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The Tufts Daily
Where you read it first | Friday, April 19, 2024

Tufts Creatives: Bang it!

Pranav Menon, '18, poses for a portrait in front of the BEATS ensemble on April 15, 2018.

Everyone knows that hitting things is fun. But for senior Pranav Menon, the Beatsmaster of Bangin’ Everything At Tufts (BEATs), it’s also a passion. Menon believes that by making music with commonplace items, rather than instruments, BEATs performances are much more exciting and immersive than typical concerts. So if you want to enjoy an incredible musical experience, go to Dewick at 9:30 tomorrow night!

Julian Blatt (JB): When did you become interested in drumming?

Pranav Menon (PM): I vividly remember watching my high school drumline when I was a freshman and thinking that, no matter what the cost, I had to learn how to play drums. So I started teaching myself: I bought a pair of drumsticks and a drum pad and drove my parents and teachers and anyone within a 10-foot radius of me crazy for a year. And then I tried out for the drumline and made it.

JB: Which drummer inspires you?

PM:Brian Blade — he treats his drum set like another melodic voice in his music. And that’s how I want to think of drumming. It’s not just a timekeeping device or something to hold steady while other instruments play; it’s part of the compositional texture and melody of the song.

JB: Why does BEATs use everyday objects instead of drums?

PM: I think that when we play percussion on buckets and jugs and trash cans and various pieces of metal, it pushes us to think more creatively of the music. We have to understand how the object produces sounds, how it can be used to produce new sounds and how those sounds fit together. From an audience perspective, I think it illustrates that making music doesn’t require years of training, or expensive equipment or the right ear. The lesson we try to impart in our performances is that music is in everything we do. Walking down the street, your feet on the floor — there’s a rhythm to that. And either you choose to hear it or you choose to tune it out.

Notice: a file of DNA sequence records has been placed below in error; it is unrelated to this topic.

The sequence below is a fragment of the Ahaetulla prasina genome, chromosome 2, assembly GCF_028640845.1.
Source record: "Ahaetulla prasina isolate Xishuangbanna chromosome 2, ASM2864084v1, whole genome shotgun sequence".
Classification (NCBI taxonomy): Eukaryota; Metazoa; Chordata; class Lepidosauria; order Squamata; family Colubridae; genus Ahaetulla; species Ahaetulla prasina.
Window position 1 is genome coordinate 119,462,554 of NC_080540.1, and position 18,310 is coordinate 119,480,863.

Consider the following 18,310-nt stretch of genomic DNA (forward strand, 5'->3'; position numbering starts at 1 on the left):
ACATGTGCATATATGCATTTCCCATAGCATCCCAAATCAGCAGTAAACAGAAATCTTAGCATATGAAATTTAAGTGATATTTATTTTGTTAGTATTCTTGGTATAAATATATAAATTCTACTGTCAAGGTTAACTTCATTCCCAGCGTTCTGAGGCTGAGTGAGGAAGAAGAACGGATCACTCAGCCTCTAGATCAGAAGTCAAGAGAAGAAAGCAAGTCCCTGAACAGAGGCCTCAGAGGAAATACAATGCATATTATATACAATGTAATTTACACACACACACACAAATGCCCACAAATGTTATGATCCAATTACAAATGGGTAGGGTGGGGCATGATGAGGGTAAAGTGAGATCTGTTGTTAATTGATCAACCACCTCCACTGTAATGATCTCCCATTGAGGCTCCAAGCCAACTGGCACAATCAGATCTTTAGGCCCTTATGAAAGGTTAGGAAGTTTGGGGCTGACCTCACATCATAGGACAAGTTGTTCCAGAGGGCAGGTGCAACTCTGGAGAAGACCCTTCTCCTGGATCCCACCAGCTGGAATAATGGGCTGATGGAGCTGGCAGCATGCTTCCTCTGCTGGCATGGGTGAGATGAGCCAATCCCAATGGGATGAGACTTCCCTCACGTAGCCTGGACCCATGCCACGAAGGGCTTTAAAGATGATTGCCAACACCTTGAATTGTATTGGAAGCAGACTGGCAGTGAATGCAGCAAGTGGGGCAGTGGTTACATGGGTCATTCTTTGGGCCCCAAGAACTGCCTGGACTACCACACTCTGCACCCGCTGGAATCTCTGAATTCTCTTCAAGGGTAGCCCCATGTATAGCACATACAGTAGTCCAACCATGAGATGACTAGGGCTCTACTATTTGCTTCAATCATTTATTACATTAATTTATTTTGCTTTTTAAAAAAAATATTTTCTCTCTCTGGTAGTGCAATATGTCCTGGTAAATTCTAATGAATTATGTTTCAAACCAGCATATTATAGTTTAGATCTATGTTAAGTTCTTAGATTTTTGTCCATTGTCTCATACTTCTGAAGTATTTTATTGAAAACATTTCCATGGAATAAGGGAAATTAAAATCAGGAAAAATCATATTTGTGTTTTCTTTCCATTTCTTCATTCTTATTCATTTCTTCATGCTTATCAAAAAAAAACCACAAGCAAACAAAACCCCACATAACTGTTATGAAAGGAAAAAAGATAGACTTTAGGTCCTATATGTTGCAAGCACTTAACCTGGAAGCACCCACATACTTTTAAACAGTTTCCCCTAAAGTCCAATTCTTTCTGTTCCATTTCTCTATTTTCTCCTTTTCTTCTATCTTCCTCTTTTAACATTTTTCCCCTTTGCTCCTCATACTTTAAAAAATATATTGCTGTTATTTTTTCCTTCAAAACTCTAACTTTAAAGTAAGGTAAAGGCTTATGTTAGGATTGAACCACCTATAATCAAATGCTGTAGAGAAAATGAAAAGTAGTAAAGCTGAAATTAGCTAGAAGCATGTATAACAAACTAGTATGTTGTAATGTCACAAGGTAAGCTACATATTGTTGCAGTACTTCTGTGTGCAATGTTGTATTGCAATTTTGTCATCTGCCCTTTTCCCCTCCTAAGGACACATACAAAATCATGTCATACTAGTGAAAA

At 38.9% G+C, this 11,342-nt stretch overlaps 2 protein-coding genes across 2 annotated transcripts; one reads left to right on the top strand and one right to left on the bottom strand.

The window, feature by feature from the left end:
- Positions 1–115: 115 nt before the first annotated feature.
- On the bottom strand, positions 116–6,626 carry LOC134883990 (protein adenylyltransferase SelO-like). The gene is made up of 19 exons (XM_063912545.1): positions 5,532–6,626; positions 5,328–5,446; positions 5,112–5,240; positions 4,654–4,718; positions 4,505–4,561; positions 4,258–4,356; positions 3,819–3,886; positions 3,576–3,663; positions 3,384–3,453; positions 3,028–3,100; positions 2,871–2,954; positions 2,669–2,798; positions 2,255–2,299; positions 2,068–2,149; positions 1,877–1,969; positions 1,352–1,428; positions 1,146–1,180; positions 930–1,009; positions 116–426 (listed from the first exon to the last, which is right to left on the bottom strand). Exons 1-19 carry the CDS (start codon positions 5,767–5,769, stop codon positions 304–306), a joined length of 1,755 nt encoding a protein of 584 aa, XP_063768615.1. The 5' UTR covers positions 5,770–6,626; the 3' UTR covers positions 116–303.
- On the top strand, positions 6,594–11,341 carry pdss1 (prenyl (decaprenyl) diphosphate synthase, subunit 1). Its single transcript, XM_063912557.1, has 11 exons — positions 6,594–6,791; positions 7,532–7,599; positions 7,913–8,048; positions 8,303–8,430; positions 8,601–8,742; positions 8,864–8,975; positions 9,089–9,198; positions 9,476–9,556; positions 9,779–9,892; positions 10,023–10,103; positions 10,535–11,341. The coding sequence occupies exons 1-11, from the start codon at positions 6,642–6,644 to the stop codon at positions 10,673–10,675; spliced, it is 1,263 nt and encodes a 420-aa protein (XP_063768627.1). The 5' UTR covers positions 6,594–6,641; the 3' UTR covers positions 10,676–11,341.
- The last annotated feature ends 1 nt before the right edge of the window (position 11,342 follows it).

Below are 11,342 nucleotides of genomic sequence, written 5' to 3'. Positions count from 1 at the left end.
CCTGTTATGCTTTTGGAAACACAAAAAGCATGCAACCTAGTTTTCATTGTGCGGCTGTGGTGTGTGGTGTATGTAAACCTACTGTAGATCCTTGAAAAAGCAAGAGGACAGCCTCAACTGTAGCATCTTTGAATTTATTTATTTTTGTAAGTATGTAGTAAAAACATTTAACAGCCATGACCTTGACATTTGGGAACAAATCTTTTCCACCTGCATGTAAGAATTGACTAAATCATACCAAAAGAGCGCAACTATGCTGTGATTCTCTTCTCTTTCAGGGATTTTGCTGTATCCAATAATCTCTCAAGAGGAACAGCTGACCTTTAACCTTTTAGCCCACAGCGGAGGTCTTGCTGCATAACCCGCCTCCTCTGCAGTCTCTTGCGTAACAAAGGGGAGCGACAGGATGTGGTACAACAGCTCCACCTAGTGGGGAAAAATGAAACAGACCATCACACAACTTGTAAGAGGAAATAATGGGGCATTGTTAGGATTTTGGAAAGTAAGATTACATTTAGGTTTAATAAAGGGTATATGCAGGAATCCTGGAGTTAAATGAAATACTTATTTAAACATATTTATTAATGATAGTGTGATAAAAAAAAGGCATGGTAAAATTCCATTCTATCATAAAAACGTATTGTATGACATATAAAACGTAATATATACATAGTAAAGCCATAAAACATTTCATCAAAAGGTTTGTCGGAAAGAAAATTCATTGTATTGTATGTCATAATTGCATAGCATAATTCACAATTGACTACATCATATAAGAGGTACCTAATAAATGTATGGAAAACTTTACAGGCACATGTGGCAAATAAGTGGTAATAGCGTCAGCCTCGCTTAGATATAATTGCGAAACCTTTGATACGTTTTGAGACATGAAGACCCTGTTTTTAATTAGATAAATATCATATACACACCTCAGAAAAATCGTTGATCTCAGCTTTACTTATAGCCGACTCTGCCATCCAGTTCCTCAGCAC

JB: Any embarrassing moments?

PM: Something we do in BEATs is “drop the one.” We’ll play a line and cut out for the first beat of the next measure. One of the most embarrassing things you can do is be the only one playing when everybody else cuts out. During the first big show of my freshman year, I was so excited to be playing with BEATs that I forgot to drop the one at a crucial moment. Everyone stared at me with this “What are you doing?” look. It was mortifying.

JB: What would you say to someone who wants to join BEATs?

PM: Something we stress before auditions is that you don’t need any prior musical experience to be a member of BEATs. Plenty of people who are in the group now and have been in the past had never picked up a drumstick until they joined BEATs. What we look for is an inventive spirit. Do you want to try something new? Are you enthusiastic about creating something that didn’t exist before, and being part of something that’s strange and challenges the way we conventionally think about music? If so, BEATs is the group for you.